The caller brought up a recent video posted by a Ramsey co-host named George Kamel, in which Kamel told viewers to follow a 3 percent withdrawal rate if they want their nest egg to survive thirty years or longer. This revelation baffled Dave Ramsey, and he didn’t try to hide his disdain. If the caller was correct about George’s video, Ramsey said, it needed to be removed from their content library. He claimed, quite angrily, that he’s perfectly comfortable with folks drawing down 8 percent of their retirement each year.

You read that correctly—8 percent!

According to Ramsey, it’s safe to assume the stock market can generate 12 percent returns, and thus, taking out 4 percent for inflation still leaves 8 percent available for use. “There’s all these goobers out there who have always put this 4 percent number crap in the market, and I’m just irate right now that we have joined the stupidity,” he vented. “I don’t know what the hell George is doing with a 3 percent withdrawal rate because that’s absolutely wrong,” he barked. “It’s ridiculous.”

Look, I want folks to enjoy as much of their own money as they can. I call it “maxing out without running out,” and I think it’s a crucial part of finding happiness in retirement. I agree with Ramsey that 3 percent might be too low, in my opinion. I refer to overly conservative rates as vampirically low because they suck out all the hope and joy of folks using their hard-earned retirement money to live happy lives.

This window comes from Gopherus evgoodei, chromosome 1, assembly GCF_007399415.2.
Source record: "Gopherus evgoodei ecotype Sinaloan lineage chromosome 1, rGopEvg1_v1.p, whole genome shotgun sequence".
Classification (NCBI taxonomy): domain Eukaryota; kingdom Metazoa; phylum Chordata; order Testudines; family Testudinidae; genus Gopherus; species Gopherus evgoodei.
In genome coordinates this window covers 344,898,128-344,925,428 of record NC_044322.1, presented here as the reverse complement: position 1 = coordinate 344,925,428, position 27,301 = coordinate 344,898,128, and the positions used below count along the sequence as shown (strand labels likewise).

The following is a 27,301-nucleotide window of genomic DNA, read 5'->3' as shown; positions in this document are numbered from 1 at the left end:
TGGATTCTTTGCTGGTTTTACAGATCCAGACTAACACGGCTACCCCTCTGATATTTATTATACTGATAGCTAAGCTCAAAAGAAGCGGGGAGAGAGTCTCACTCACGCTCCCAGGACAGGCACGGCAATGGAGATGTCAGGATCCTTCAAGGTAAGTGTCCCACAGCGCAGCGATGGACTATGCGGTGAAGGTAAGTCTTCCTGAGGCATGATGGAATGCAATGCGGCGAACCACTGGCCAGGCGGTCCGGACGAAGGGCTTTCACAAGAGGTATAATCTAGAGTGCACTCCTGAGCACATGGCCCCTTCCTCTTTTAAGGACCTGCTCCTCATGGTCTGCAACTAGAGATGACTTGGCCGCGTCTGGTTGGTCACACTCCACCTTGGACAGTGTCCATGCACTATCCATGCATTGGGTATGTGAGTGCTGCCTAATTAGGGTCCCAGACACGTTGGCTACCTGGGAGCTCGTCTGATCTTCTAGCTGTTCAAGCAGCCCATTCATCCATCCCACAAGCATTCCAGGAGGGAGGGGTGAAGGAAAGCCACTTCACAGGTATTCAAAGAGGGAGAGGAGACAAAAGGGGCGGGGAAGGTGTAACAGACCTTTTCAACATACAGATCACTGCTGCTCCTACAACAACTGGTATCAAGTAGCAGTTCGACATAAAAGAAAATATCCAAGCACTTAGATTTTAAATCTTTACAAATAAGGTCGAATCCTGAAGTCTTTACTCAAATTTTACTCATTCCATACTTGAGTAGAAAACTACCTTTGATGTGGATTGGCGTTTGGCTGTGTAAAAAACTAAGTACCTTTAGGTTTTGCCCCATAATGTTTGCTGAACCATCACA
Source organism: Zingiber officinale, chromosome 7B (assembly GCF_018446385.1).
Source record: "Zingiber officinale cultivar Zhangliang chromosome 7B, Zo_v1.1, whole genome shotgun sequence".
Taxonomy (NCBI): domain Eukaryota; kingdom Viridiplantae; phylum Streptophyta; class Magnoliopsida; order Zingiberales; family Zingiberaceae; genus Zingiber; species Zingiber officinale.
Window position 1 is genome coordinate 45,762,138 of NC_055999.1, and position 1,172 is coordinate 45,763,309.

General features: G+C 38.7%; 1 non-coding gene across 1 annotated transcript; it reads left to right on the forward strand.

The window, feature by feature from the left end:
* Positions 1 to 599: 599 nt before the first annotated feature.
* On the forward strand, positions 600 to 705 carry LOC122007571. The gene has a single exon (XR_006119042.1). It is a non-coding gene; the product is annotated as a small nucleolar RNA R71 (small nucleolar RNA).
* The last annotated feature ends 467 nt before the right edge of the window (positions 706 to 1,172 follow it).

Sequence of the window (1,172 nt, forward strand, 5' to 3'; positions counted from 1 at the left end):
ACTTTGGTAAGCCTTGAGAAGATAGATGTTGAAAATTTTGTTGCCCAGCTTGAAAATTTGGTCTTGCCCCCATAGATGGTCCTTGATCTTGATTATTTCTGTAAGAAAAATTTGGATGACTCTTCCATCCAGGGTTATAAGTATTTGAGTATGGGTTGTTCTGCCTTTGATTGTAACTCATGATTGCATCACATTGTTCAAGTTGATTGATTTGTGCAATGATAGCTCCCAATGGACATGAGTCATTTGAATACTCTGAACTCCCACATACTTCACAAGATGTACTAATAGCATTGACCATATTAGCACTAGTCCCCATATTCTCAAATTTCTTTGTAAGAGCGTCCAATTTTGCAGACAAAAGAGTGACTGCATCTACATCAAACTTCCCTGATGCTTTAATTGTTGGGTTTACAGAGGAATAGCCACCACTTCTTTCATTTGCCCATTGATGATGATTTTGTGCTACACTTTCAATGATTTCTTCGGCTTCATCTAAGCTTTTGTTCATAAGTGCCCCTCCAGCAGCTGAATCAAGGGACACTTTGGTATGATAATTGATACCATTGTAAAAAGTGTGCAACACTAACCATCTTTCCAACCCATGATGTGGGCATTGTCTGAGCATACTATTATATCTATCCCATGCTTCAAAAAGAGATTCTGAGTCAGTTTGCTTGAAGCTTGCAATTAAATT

Dave Ramsey is very talented, and I respect his optimism. That said, his words went off like a bomb, flinging financial shrapnel near and far and requiring a response. I ran his numbers against data from Robert Shiller, an economist at the Yale School of Management. I had trouble finding any long-term periods that averaged 12 percent—in fact, many fifty-to-eighty-year periods averaged in the 10 to 11 percent range.

I’m not the only one who disagreed with Dave’s math. If you watched the situation unfold, you heard him, not-so-calmly, opine, “The problem is . . . when you go down these stupid nerd rabbit holes and these Reddit threads with these morons who live in their mother’s basement with a calculator and then you . . . put that out into the dadgum community and then people go, ‘I don’t have enough money. It’s hopeless. I’ll never be able to save enough to retire.’”